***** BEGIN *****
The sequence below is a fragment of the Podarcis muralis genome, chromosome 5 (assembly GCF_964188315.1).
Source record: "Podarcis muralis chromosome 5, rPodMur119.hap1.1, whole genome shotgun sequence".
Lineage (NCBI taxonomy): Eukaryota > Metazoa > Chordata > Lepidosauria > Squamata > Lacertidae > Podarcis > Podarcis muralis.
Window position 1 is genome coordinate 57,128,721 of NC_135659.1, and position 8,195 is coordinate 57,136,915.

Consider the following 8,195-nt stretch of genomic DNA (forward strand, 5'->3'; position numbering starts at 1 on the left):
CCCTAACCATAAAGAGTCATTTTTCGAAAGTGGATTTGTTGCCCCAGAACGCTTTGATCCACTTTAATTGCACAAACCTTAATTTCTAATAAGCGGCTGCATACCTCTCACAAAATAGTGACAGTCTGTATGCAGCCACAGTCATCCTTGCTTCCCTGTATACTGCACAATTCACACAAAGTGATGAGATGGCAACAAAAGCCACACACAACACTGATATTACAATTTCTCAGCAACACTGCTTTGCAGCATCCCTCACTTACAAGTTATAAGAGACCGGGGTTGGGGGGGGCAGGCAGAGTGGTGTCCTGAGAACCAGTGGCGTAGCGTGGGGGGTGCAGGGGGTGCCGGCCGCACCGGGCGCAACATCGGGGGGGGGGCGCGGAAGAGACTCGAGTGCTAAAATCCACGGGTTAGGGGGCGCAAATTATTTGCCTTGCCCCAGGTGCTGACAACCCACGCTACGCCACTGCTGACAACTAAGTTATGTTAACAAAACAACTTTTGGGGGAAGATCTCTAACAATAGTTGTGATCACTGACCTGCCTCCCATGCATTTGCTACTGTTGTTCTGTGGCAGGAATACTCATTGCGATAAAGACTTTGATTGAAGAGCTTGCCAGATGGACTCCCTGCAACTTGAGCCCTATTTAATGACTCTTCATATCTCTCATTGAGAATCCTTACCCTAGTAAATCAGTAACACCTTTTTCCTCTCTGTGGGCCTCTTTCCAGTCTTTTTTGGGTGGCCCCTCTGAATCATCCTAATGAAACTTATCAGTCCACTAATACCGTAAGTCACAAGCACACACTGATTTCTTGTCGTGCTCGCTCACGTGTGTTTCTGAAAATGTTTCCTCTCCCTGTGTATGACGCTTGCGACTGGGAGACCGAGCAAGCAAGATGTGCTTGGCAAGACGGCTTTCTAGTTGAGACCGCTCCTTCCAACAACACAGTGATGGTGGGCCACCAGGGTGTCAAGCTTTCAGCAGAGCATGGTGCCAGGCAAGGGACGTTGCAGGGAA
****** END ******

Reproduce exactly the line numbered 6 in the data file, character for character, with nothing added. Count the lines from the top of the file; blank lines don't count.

CCCTAACCATAAAGAGTCATTTTTCGAAAGTGGATTTGTTGCCCCAGAACGCTTTGATCCACTTTAATTGCACAAACCTTAATTTCTAATAAGCGGCTGCATACCTCTCACAAAATAGTGACAGTCTGTATGCAGCCACAGTCATCCTTGCTTCCCTGTATACTGCACAATTCACACAAAGTGATGAGATGGCAACAAAAGCCACACACAACACTGATATTACAATTTCTCAGCAACACTGCTTTGCAGCATCCCTCACTTACAAGTTATAAGAGACCGGGGTTGGGGGGGGCAGGCAGAGTGGTGTCCTGAGAACCAGTGGCGTAGCGTGGGGGGTGCAGGGGGTGCCGGCCGCACCGGGCGCAACATCGGGGGGGGGGCGCGGAAGAGACTCGAGTGCTAAAATCCACGGGTTAGGGGGCGCAAATTATTTGCCTTGCCCCAGGTGCTGACAACCCACGCTACGCCACTGCTGACAACTAAGTTATGTTAACAAAACAACTTTTGGGGGAAGATCTCTAACAATAGTTGTGATCACTGACCTGCCTCCCATGCATTTGCTACTGTTGTTCTGTGGCAGGAATACTCATTGCGATAAAGACTTTGATTGAAGAGCTTGCCAGATGGACTCCCTGCAACTTGAGCCCTATTTAATGACTCTTCATATCTCTCATTGAGAATCCTTACCCTAGTAAATCAGTAACACCTTTTTCCTCTCTGTGGGCCTCTTTCCAGTCTTTTTTGGGTGGCCCCTCTGAATCATCCTAATGAAACTTATCAGTCCACTAATACCGTAAGTCACAAGCACACACTGATTTCTTGTCGTGCTCGCTCACGTGTGTTTCTGAAAATGTTTCCTCTCCCTGTGTATGACGCTTGCGACTGGGAGACCGAGCAAGCAAGATGTGCTTGGCAAGACGGCTTTCTAGTTGAGACCGCTCCTTCCAACAACACAGTGATGGTGGGCCACCAGGGTGTCAAGCTTTCAGCAGAGCATGGTGCCAGGCAAGGGACGTTGCAGGGAA